If readers of the Book of Mormon held to only what the Book of Mormon says, they wouldn’t be mormon. The Book of Mormon presents no doctrines that are uniquely mormon, and explicitly says that there should be no more doctrines than given in the book (3 Nephi 11:40), yet the LDS prophets came out with a whole new set of doctrines contained in their books of “Doctrine and Covenants”, “Pearl of Great Price”, and multitude of scriptural sermons including Journal of Discourses.
The Book of Mormon has Jesus quoted as saying:
“And whoso shall declare more or less than this, and establish it for my doctrine, the same cometh of evil, and is not built upon my rock; but he buildeth upon a sandy foundation, and the gates of hell stand open to receive such when the floods come and the winds beat upon them.”
That doesn’t seem to leave much room for additional doctrine, does it?
The Book of Mormon doesn’t even talk about the LDS’s biggest unique doctrine, their temple work! There is no even any mention of baptism for the dead, another of their unique doctrines. If the Book of Mormon were written “for the latter day”, as why wouldn’t they have any of the most differentiating mormon doctrines?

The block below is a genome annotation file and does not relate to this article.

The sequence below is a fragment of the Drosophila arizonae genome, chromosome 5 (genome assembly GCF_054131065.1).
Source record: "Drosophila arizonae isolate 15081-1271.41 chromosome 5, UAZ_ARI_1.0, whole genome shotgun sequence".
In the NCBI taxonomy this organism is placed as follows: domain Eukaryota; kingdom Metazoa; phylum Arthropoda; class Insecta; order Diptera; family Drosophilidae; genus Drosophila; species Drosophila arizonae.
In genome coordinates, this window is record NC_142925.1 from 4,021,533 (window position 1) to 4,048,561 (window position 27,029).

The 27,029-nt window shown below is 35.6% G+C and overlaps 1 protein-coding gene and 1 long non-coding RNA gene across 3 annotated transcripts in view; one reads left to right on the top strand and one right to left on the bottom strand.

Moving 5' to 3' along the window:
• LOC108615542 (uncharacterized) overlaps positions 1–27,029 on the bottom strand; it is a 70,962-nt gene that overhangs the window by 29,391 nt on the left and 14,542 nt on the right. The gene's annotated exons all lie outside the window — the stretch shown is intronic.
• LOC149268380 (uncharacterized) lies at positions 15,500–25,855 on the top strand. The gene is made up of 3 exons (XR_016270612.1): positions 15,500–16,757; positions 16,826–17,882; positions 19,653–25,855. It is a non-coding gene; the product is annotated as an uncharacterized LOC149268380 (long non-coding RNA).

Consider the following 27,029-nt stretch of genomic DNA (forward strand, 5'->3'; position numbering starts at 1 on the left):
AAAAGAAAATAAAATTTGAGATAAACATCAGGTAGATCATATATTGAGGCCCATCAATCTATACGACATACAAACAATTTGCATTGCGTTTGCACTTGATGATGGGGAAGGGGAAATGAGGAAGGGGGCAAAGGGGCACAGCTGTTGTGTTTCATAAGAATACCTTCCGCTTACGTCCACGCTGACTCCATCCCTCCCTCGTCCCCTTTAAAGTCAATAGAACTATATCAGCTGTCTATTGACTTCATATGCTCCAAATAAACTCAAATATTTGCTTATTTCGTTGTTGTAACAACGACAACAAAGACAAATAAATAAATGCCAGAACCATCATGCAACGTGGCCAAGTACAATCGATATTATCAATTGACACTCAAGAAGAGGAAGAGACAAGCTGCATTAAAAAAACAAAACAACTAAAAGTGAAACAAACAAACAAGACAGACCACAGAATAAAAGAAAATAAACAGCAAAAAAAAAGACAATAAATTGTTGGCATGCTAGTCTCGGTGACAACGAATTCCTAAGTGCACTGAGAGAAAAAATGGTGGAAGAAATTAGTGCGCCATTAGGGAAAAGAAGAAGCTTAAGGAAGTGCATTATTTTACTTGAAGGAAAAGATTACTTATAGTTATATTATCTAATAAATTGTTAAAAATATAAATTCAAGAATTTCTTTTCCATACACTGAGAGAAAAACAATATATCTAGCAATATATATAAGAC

If there is no mention of uniquely Mormon doctrines in the Book of Mormon, then why do the LDS missionaries have potential converts pray about the book to determine whether the book is true?
President Ezra Taft Benson declared in general conference, “The Book of Mormon … was written for our day. The Nephites never had the book; neither did the Lamanites of ancient times. It was meant for us.” (Ensign, Nov. 1986, p. 6.)
If the LDS temple ceremonies are supposedly old ceremonies that were restored, why is there no mention of temple work in the Book of Mormon? The simple explanation seems to be that when Joseph Smith wrote the Book of Mormon he hadn’t gotten the idea of the new temple ceremonies. Joseph Smith didn’t come up with baptisms for the dead until later, and he didn’t come up with the masonic based temple ceremony until less than 2 months after he became a Freemason. This also explains why much of the LDS temple ceremony is an exact duplicate of what is done or said in Freemasonry.
For more information about the connection between Freemasonry and Mormonism (including the identical match of symbols), please see: